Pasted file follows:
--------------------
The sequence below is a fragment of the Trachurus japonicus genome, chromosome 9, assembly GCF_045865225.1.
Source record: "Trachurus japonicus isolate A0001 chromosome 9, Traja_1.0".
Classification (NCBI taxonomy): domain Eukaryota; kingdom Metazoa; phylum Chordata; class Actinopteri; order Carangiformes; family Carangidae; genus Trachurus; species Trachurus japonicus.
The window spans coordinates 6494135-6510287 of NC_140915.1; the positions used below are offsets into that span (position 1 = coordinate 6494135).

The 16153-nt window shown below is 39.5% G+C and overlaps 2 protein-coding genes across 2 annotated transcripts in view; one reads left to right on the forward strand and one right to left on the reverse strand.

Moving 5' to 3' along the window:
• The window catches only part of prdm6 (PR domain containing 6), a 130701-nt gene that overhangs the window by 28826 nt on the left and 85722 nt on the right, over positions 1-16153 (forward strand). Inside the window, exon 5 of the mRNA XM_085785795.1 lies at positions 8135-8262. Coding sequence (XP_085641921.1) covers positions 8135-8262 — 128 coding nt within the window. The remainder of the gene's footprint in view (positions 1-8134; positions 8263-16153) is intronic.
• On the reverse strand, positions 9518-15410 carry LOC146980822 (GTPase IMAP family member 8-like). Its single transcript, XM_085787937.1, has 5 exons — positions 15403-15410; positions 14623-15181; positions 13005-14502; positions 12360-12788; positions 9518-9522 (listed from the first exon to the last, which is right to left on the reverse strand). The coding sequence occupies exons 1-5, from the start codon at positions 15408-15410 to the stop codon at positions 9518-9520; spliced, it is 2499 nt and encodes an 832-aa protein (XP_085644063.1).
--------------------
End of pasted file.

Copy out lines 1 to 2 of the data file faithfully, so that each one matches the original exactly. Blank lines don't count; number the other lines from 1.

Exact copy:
The sequence below is a fragment of the Trachurus japonicus genome, chromosome 9, assembly GCF_045865225.1.
Source record: "Trachurus japonicus isolate A0001 chromosome 9, Traja_1.0".